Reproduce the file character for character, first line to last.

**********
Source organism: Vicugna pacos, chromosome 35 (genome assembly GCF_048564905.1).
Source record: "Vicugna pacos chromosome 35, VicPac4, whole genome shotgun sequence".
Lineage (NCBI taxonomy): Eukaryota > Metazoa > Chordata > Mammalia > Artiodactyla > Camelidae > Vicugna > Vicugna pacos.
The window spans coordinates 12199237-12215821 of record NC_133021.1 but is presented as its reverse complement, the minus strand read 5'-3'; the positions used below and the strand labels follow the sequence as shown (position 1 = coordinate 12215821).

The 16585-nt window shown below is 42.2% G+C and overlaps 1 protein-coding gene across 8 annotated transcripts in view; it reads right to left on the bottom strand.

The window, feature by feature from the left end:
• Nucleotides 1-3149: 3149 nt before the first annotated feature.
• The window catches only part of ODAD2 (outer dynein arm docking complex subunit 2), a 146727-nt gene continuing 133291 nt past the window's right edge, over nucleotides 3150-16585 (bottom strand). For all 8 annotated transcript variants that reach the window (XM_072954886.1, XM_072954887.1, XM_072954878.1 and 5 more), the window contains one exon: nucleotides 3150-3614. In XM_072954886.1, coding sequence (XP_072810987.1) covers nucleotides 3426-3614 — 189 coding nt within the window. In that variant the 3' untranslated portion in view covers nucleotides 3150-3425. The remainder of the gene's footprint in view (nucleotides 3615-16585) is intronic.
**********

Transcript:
Source organism: Vicugna pacos, chromosome 35 (genome assembly GCF_048564905.1).
Source record: "Vicugna pacos chromosome 35, VicPac4, whole genome shotgun sequence".
Lineage (NCBI taxonomy): Eukaryota > Metazoa > Chordata > Mammalia > Artiodactyla > Camelidae > Vicugna > Vicugna pacos.
The window spans coordinates 12199237-12215821 of record NC_133021.1 but is presented as its reverse complement, the minus strand read 5'-3'; the positions used below and the strand labels follow the sequence as shown (position 1 = coordinate 12215821).

The 16585-nt window shown below is 42.2% G+C and overlaps 1 protein-coding gene across 8 annotated transcripts in view; it reads right to left on the bottom strand.

The window, feature by feature from the left end:
• Nucleotides 1-3149: 3149 nt before the first annotated feature.
• The window catches only part of ODAD2 (outer dynein arm docking complex subunit 2), a 146727-nt gene continuing 133291 nt past the window's right edge, over nucleotides 3150-16585 (bottom strand). For all 8 annotated transcript variants that reach the window (XM_072954886.1, XM_072954887.1, XM_072954878.1 and 5 more), the window contains one exon: nucleotides 3150-3614. In XM_072954886.1, coding sequence (XP_072810987.1) covers nucleotides 3426-3614 — 189 coding nt within the window. In that variant the 3' untranslated portion in view covers nucleotides 3150-3425. The remainder of the gene's footprint in view (nucleotides 3615-16585) is intronic.